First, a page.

1. Yet Another Anonymous coward Silver badge

          Re: Malicious ads

          The "who supplied this ad" link will simply go to an ad agency or PR company. Presumably they have no obligation to reveal who their client is and then if their client is a single person or think tank they have no obligation to say where they got the money.

          That's what they did here with $5K limits on corporate donations. Certain oil/mining companies simply hired a bunch of consultants. Coincidentally the consultants then each donated $5K personally, of their own free will, to a campaign for the candidate who looked favourably on the extraction industries.

          1. Anonymous Coward
            Anonymous Coward

            Re: Malicious ads

            > Coincidentally the consultants then each donated $5K personally, of their own free will, to a campaign for the candidate who looked favourably on the extraction industries.

            A long time ago there was a family "friend" who did something like that. He was tasked by a very well known organisation to fly a suitcase to a certain other organisation (enemies of my enemies, etc.) The certain other organisation then got in touch with their donors to thank them for the five million…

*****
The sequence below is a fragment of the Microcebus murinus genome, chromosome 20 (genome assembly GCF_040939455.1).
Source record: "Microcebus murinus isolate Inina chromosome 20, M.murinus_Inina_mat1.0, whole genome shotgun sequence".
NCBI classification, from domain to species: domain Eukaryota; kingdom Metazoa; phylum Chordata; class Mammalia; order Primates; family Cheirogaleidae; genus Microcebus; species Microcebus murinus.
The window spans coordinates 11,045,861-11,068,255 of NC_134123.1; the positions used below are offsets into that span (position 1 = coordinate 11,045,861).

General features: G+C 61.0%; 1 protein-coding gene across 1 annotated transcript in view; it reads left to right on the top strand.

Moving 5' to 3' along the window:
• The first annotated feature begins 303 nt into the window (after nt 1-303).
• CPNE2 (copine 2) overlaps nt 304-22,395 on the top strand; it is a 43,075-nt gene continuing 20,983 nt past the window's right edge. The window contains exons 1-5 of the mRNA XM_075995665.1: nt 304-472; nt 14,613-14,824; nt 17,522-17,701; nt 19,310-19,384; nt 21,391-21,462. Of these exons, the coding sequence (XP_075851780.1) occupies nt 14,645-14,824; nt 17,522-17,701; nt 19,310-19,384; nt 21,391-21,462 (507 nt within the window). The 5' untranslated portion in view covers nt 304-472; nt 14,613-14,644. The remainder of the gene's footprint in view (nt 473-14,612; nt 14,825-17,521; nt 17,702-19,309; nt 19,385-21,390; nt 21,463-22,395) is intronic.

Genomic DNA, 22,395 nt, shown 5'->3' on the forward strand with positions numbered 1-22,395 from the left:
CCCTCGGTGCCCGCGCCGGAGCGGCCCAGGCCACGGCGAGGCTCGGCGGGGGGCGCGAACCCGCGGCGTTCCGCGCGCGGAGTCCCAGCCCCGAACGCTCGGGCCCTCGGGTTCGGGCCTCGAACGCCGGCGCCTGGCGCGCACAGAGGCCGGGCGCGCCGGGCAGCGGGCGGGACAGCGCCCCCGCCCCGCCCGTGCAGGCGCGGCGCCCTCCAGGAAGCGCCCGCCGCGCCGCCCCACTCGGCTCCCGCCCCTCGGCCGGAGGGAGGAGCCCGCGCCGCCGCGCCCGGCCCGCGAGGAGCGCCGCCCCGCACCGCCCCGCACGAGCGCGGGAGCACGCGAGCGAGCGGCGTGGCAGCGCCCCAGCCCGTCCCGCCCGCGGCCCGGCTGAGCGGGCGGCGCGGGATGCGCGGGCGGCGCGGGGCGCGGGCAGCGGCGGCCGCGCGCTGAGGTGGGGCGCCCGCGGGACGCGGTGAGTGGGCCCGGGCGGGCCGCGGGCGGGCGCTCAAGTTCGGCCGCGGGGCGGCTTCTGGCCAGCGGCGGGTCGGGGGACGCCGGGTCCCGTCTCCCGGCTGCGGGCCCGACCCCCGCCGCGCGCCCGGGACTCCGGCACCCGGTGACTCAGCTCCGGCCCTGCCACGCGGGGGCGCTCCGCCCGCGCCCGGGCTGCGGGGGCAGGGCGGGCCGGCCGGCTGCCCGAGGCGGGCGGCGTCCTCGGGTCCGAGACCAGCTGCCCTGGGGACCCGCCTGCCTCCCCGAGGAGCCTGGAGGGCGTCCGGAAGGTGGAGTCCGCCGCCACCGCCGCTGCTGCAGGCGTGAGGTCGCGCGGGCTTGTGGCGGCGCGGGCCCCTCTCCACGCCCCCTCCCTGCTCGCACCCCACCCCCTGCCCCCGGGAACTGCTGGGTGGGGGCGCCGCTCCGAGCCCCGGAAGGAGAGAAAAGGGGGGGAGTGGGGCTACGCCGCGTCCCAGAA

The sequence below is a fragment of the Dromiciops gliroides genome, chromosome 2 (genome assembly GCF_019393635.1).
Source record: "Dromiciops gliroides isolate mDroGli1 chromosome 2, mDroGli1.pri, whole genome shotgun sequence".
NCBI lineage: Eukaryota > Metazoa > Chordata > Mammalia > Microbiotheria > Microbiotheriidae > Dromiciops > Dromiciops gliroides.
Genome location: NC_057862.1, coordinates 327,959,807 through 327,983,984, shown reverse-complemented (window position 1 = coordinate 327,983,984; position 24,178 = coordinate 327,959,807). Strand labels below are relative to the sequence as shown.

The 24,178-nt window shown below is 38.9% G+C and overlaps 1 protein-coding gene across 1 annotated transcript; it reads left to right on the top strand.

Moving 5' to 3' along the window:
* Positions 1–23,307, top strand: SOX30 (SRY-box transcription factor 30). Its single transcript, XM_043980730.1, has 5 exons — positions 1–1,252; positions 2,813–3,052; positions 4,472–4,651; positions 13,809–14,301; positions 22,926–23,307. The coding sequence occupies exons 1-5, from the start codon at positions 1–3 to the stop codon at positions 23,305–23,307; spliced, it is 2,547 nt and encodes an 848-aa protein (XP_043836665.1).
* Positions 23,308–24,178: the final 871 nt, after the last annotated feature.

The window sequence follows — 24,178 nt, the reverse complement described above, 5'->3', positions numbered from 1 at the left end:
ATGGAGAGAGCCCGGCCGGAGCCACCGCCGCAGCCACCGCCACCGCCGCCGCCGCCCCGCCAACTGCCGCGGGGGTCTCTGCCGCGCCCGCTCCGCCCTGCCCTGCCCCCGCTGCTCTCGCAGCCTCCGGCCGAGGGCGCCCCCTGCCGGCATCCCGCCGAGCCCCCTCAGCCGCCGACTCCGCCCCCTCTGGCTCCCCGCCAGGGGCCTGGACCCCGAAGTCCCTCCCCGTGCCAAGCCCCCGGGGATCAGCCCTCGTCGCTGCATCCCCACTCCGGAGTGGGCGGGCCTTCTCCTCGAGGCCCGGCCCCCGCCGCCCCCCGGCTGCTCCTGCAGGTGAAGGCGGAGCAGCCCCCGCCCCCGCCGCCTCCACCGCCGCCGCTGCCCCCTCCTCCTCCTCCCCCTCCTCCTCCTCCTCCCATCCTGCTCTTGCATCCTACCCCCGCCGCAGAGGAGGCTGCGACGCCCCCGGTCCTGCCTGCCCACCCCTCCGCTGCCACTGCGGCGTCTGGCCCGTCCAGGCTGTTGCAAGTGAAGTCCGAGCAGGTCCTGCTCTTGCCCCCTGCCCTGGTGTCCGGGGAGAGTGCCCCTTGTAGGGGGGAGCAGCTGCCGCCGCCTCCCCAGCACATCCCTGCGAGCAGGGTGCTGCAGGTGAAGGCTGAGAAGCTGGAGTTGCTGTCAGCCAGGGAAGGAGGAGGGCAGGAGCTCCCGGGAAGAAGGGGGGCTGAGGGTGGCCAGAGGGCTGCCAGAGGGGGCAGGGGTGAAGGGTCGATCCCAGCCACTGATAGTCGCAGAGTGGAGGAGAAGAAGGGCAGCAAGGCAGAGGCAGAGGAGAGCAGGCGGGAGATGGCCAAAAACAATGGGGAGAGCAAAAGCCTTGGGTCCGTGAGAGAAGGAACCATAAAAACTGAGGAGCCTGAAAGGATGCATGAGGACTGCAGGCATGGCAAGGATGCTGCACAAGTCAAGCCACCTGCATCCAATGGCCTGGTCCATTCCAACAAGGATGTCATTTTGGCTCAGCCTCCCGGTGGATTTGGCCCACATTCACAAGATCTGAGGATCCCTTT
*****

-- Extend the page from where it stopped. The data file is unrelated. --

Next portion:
Did you say five million? But we sent you ten million!

  4. Dan 55 Silver badge

    I find it hard to believe Google can run ads on their ad network without knowing who the advertiser is. If this is true, how come Google are allowed to take billions from unknown third parties from probably every country in the world without their door getting kicked down at 3am?

    1. sketharaman

      Google Knows!

      I run a marketing solutions company and we've been buying Google Ads for over 10 years. Of course, Google knows the identity of the Advertiser. If Google wanted to, it can also verify some or all of the ID by using the bank account or credit card information submitted by the Advertiser. (For the uninitiated, it's impossible to set up a Google Ads account without adding at least one funding source). But what Google is doing with its new measure, I'm guessing, is seeking additional info like incorporation location, making the advertiser info public, and simultaneously giving a chance to the advertiser to clean up their accounts, if required, and submit the info regarding name, address, incorporation location etc. that they want their prospects and customers to know them by. For example, when I set up my Google Ads account, it was in my personal name. Even if I subsequently run my company ads on the same account, it doesn't matter since the ID is between me and Google. But, if my ID is going to be shown to the public, I'd rather change the name to my company name, which is how I want my ad to be seen.